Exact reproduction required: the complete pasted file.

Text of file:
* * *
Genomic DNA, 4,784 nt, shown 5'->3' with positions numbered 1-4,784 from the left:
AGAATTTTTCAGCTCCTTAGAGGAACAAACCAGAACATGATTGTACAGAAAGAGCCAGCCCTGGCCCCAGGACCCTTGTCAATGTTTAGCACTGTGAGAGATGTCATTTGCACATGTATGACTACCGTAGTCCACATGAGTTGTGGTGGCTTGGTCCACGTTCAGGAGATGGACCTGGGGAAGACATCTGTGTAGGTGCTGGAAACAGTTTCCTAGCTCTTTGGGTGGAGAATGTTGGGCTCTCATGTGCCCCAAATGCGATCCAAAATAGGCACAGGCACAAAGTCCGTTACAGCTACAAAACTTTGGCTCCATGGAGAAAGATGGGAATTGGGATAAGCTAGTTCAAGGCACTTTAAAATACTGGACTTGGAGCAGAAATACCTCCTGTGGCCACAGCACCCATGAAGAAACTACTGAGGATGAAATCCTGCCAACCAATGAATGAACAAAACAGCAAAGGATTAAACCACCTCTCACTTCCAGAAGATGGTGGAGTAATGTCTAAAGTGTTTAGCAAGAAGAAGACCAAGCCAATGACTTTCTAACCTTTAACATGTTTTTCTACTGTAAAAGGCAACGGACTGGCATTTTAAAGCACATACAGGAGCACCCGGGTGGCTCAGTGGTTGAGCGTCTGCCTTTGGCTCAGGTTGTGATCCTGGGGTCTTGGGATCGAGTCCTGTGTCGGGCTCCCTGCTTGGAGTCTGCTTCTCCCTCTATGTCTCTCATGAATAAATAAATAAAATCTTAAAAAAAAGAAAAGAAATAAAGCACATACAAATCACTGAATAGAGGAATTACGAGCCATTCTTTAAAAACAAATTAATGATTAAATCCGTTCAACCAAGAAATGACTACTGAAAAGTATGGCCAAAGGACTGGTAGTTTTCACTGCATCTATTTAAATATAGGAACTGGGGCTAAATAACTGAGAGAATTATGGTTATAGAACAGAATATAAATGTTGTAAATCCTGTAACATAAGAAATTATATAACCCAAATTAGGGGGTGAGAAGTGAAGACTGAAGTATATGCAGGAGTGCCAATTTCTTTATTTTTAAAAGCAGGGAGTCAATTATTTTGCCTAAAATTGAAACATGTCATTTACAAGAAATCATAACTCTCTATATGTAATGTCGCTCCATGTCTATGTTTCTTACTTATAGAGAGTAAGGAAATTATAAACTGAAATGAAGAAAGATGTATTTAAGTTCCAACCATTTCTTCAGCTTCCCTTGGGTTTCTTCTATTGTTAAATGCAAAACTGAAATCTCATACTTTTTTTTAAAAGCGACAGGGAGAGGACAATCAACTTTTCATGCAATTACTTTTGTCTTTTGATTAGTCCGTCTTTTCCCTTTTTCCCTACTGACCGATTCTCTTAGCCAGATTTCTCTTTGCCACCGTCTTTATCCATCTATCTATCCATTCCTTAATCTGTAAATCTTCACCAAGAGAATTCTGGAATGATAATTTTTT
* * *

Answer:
Genomic DNA, 4,784 nt, shown 5'->3' with positions numbered 1-4,784 from the left:
AGAATTTTTCAGCTCCTTAGAGGAACAAACCAGAACATGATTGTACAGAAAGAGCCAGCCCTGGCCCCAGGACCCTTGTCAATGTTTAGCACTGTGAGAGATGTCATTTGCACATGTATGACTACCGTAGTCCACATGAGTTGTGGTGGCTTGGTCCACGTTCAGGAGATGGACCTGGGGAAGACATCTGTGTAGGTGCTGGAAACAGTTTCCTAGCTCTTTGGGTGGAGAATGTTGGGCTCTCATGTGCCCCAAATGCGATCCAAAATAGGCACAGGCACAAAGTCCGTTACAGCTACAAAACTTTGGCTCCATGGAGAAAGATGGGAATTGGGATAAGCTAGTTCAAGGCACTTTAAAATACTGGACTTGGAGCAGAAATACCTCCTGTGGCCACAGCACCCATGAAGAAACTACTGAGGATGAAATCCTGCCAACCAATGAATGAACAAAACAGCAAAGGATTAAACCACCTCTCACTTCCAGAAGATGGTGGAGTAATGTCTAAAGTGTTTAGCAAGAAGAAGACCAAGCCAATGACTTTCTAACCTTTAACATGTTTTTCTACTGTAAAAGGCAACGGACTGGCATTTTAAAGCACATACAGGAGCACCCGGGTGGCTCAGTGGTTGAGCGTCTGCCTTTGGCTCAGGTTGTGATCCTGGGGTCTTGGGATCGAGTCCTGTGTCGGGCTCCCTGCTTGGAGTCTGCTTCTCCCTCTATGTCTCTCATGAATAAATAAATAAAATCTTAAAAAAAAGAAAAGAAATAAAGCACATACAAATCACTGAATAGAGGAATTACGAGCCATTCTTTAAAAACAAATTAATGATTAAATCCGTTCAACCAAGAAATGACTACTGAAAAGTATGGCCAAAGGACTGGTAGTTTTCACTGCATCTATTTAAATATAGGAACTGGGGCTAAATAACTGAGAGAATTATGGTTATAGAACAGAATATAAATGTTGTAAATCCTGTAACATAAGAAATTATATAACCCAAATTAGGGGGTGAGAAGTGAAGACTGAAGTATATGCAGGAGTGCCAATTTCTTTATTTTTAAAAGCAGGGAGTCAATTATTTTGCCTAAAATTGAAACATGTCATTTACAAGAAATCATAACTCTCTATATGTAATGTCGCTCCATGTCTATGTTTCTTACTTATAGAGAGTAAGGAAATTATAAACTGAAATGAAGAAAGATGTATTTAAGTTCCAACCATTTCTTCAGCTTCCCTTGGGTTTCTTCTATTGTTAAATGCAAAACTGAAATCTCATACTTTTTTTTAAAAGCGACAGGGAGAGGACAATCAACTTTTCATGCAATTACTTTTGTCTTTTGATTAGTCCGTCTTTTCCCTTTTTCCCTACTGACCGATTCTCTTAGCCAGATTTCTCTTTGCCACCGTCTTTATCCATCTATCTATCCATTCCTTAATCTGTAAATCTTCACCAAGAGAATTCTGGAATGATAATTTTTT